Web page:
Вы находитесь на странице: 1из 7

Available online at http://www.biij.

doi: 10.2349/biij.2.2.e34

Biomedical Imaging and Intervention Journal


High dose rate (HDR) brachytherapy quality assurance:

a practical guide
DA Wilkinson, PhD
Department of Radiation Oncology, Cleveland Clinic Foundation, Cleveland, United States
Received 9 March 2006; received in revised form 16 June 2006; accepted 19 June 2006


The widespread adoption of high dose rate brachytherapy with its inherent dangers necessitates adoption of
appropriate quality assurance measures to minimize risks to both patients and medical staff. This paper is aimed at
assisting someone who is establishing a new program or revising one already in place into adhere to the recently issued
Nuclear Regulatory Commission (USA) regulations and the guidelines from the American Association of Physicists in
Medicine. 2006 Biomedical Imaging and Intervention Journal. All rights reserved.
Keywords: High dose rate brachytherapy, quality assurance


Within five years of its discovery by the Curies in

1898, Ra-226 was being successfully used in
brachytherapy [1]. For the next 50 odd years, radium was
the isotope of choice for brachytherapy applications,
finally yielding to reactor-produced nuclides such as
cobalt, cesium, and iridium with much shorter half-lives.
These -ray emitters, known as radium substitutes,
were at first used in low dose rate (LDR) implants (< 200
cGy/hr; typically 40 to 80 cGy/hr). More recently, the
ability to produce high specific activity Ir-192 sources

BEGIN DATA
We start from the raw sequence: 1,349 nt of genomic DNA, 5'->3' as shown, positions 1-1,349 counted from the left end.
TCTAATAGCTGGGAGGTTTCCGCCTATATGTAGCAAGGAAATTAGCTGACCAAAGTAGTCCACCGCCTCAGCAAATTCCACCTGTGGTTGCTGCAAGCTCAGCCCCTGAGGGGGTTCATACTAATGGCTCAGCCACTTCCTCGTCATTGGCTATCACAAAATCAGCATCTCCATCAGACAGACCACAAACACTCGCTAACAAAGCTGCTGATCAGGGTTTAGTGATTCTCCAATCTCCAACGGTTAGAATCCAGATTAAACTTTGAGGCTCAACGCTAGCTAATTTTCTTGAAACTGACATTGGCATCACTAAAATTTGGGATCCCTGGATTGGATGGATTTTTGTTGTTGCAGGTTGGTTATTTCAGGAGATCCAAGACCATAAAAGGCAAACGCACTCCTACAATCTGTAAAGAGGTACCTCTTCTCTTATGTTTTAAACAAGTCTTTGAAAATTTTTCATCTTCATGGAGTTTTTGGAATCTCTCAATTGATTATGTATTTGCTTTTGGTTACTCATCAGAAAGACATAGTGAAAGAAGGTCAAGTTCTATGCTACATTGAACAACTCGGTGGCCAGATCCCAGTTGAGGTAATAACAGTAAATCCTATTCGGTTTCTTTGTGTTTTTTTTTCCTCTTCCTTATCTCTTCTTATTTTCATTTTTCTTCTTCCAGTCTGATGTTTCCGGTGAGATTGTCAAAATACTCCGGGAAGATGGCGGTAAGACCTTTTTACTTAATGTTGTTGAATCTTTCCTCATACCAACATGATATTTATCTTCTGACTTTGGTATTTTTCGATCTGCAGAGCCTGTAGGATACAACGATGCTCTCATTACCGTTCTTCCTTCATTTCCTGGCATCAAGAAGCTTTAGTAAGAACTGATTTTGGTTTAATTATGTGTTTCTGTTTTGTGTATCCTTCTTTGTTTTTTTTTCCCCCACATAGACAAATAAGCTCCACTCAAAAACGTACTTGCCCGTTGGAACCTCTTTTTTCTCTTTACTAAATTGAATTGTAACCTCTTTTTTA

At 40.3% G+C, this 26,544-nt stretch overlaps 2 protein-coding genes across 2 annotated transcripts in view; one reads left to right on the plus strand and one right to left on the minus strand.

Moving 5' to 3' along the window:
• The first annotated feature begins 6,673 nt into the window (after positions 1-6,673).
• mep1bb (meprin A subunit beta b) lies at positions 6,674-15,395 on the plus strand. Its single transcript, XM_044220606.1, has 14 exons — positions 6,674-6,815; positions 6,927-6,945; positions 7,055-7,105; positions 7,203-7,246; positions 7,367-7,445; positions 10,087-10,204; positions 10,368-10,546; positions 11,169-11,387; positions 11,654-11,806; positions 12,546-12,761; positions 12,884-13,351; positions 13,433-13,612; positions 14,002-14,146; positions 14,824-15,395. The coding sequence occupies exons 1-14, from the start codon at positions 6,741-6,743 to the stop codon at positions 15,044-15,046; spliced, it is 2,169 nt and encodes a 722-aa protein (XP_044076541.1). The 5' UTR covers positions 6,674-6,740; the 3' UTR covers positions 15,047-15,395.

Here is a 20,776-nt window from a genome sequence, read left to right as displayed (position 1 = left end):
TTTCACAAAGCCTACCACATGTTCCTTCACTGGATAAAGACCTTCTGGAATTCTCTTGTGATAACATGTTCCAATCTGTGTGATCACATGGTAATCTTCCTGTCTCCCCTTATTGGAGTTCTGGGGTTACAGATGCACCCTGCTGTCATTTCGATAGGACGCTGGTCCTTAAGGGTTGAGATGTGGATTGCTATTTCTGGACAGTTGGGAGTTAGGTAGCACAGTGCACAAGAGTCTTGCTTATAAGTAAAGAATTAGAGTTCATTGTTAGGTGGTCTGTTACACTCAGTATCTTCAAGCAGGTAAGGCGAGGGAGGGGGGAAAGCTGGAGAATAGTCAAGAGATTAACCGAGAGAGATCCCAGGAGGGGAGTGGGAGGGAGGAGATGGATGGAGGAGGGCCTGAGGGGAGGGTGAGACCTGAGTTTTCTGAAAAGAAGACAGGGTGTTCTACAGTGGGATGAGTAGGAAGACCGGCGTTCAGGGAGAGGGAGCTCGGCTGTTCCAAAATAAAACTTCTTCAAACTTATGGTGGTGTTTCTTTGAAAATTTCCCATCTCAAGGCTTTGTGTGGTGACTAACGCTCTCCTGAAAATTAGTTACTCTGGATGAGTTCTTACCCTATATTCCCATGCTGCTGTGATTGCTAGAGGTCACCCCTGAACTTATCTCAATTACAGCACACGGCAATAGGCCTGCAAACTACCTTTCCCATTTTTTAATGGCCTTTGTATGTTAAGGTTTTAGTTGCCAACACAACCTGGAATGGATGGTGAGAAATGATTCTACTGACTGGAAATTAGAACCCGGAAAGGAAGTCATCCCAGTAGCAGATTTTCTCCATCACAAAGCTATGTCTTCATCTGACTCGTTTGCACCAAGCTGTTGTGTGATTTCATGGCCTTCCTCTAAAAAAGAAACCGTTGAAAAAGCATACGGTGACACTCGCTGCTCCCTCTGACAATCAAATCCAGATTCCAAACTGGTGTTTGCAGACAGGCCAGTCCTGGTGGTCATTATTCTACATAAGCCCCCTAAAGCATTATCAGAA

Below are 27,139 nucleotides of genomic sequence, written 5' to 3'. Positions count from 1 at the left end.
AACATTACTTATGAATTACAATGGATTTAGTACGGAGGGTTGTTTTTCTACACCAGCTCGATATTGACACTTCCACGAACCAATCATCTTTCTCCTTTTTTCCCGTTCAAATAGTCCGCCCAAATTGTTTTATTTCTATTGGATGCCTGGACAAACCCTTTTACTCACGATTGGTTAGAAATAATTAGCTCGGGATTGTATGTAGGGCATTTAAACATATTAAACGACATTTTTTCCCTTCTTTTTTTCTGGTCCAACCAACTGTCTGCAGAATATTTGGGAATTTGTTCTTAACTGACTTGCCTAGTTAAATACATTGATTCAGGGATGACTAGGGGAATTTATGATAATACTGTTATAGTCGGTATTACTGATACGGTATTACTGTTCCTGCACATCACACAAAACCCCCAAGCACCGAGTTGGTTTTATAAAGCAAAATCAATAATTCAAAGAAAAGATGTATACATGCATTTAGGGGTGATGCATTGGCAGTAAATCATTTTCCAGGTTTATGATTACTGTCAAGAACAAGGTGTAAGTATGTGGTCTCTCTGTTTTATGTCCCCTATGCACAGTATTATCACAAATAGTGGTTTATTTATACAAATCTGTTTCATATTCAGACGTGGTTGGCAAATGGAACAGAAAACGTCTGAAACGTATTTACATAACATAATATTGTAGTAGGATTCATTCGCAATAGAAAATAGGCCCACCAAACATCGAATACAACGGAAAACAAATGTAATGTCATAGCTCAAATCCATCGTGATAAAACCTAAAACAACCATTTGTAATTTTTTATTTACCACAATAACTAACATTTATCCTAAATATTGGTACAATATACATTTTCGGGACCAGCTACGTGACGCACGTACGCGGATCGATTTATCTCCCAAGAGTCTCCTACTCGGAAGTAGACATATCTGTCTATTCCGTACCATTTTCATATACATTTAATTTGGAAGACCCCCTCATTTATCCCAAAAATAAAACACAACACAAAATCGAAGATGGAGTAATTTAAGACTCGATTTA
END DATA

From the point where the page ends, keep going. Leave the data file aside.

combined with developments in computer controlled
after loader technology has led to widespread adoption of
high dose rate (HDR) techniques, i.e. > 1200 cGy/hr [1].
The advantages of HDR treatments include
greater ease and comfort for the patient (often

Present address: Department of Radiation Oncology, Cleveland Clinic

Foundation, Cleveland, OH, 44195, United States. E-mail:
wilkina@ccf.org (David Wilkinson)

as an out-patient),
more precise dose delivery,
easier dose shaping, and
less exposure to medical personnel.
However, because of the dangers of using a source
with very high activity (10 Ci), it is of utmost importance
to have proper quality assurance (QA) procedures in
place along with the required dosimetric and planning
equipment, and appropriately trained staff. This guide
focuses primarily on the first (QA procedures) and the
third (training) in this list. It is intended to assist those
who are in the process of establishing a program in HDR
Since each country regulates its own medical use of
radioactive material, it is the duty of the medical
physicist to establish a quality management program to
satisfy those regulations. The focus of this review is
regulations of the US Nuclear Regulatory Commission,
as contained in 10 CFR Part 10 (medical use of
byproduct material) [2] and recommendations made by
the American Association of Physicists in Medicine

DA Wilkinson. Biomed Imaging Interv J 2006; 2(2):e34

This page number is not
for citation purpose

The Cleveland Clinic Foundation


The Cleveland Clinic Foundation

The Cleveland Clinic Foundation

HDR Fletcher-suit

Figure 1 Examples of HDR applicators used for lung, rectal, and gynecologic diseases.

(AAPM). The latter are intended to provide the medical

physicist in the USA (and it is hoped other nations as
well) the proper guidance to ensure that brachytherapy
procedures are carried out safely and with due attention
to these rules. There are two AAPM task group (TG)
reports that are particularly relevant to HDR QA. They
are TG 56: Code of practice for brachytherapy physics
[3], and especially TG 59: HDR brachytherapy treatment
delivery [4]. Another useful reference for brachytherapy
quality assurance has been published by ESTRO and is
available on their website [5]. This paper will provide
details about HDR QA as it is performed in our radiation
therapy department (on a Nucletron Microselectron
system) and how the QA program is related to the NRC
regulations and the task group recommendations.


Prior to the initial use of a new (or replacement)

applicator, it is necessary to verify that the source dwell